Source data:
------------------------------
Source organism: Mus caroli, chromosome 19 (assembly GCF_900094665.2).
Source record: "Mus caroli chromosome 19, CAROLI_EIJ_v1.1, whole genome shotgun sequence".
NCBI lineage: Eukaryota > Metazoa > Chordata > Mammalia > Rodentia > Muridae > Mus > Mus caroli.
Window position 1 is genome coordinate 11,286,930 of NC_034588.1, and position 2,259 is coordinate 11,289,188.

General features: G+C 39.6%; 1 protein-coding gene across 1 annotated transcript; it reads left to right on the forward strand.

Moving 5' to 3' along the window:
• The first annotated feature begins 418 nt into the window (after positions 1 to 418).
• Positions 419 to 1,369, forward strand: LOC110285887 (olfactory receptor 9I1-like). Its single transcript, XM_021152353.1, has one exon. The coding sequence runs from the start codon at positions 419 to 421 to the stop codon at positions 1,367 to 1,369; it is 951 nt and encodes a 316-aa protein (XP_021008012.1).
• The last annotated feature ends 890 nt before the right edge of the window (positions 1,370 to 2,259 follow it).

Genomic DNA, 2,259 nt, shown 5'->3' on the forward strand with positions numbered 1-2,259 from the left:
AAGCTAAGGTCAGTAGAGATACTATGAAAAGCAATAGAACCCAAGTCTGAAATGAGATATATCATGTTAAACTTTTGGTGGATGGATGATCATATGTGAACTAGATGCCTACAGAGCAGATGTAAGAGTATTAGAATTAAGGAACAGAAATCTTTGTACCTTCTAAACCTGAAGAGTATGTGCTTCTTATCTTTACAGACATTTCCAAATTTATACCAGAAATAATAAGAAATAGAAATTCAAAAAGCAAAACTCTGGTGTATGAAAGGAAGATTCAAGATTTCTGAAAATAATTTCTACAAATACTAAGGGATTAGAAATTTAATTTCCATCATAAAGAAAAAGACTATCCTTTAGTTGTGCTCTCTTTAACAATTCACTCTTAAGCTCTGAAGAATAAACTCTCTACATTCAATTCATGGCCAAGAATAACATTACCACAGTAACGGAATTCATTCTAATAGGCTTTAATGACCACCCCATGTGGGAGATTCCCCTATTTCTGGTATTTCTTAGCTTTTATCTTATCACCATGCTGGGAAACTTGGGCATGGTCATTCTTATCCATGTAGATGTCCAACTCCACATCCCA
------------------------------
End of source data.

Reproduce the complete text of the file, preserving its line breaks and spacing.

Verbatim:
Source organism: Mus caroli, chromosome 19 (assembly GCF_900094665.2).
Source record: "Mus caroli chromosome 19, CAROLI_EIJ_v1.1, whole genome shotgun sequence".
NCBI lineage: Eukaryota > Metazoa > Chordata > Mammalia > Rodentia > Muridae > Mus > Mus caroli.
Window position 1 is genome coordinate 11,286,930 of NC_034588.1, and position 2,259 is coordinate 11,289,188.

General features: G+C 39.6%; 1 protein-coding gene across 1 annotated transcript; it reads left to right on the forward strand.

Moving 5' to 3' along the window:
• The first annotated feature begins 418 nt into the window (after positions 1 to 418).
• Positions 419 to 1,369, forward strand: LOC110285887 (olfactory receptor 9I1-like). Its single transcript, XM_021152353.1, has one exon. The coding sequence runs from the start codon at positions 419 to 421 to the stop codon at positions 1,367 to 1,369; it is 951 nt and encodes a 316-aa protein (XP_021008012.1).
• The last annotated feature ends 890 nt before the right edge of the window (positions 1,370 to 2,259 follow it).

Genomic DNA, 2,259 nt, shown 5'->3' on the forward strand with positions numbered 1-2,259 from the left:
AAGCTAAGGTCAGTAGAGATACTATGAAAAGCAATAGAACCCAAGTCTGAAATGAGATATATCATGTTAAACTTTTGGTGGATGGATGATCATATGTGAACTAGATGCCTACAGAGCAGATGTAAGAGTATTAGAATTAAGGAACAGAAATCTTTGTACCTTCTAAACCTGAAGAGTATGTGCTTCTTATCTTTACAGACATTTCCAAATTTATACCAGAAATAATAAGAAATAGAAATTCAAAAAGCAAAACTCTGGTGTATGAAAGGAAGATTCAAGATTTCTGAAAATAATTTCTACAAATACTAAGGGATTAGAAATTTAATTTCCATCATAAAGAAAAAGACTATCCTTTAGTTGTGCTCTCTTTAACAATTCACTCTTAAGCTCTGAAGAATAAACTCTCTACATTCAATTCATGGCCAAGAATAACATTACCACAGTAACGGAATTCATTCTAATAGGCTTTAATGACCACCCCATGTGGGAGATTCCCCTATTTCTGGTATTTCTTAGCTTTTATCTTATCACCATGCTGGGAAACTTGGGCATGGTCATTCTTATCCATGTAGATGTCCAACTCCACATCCCA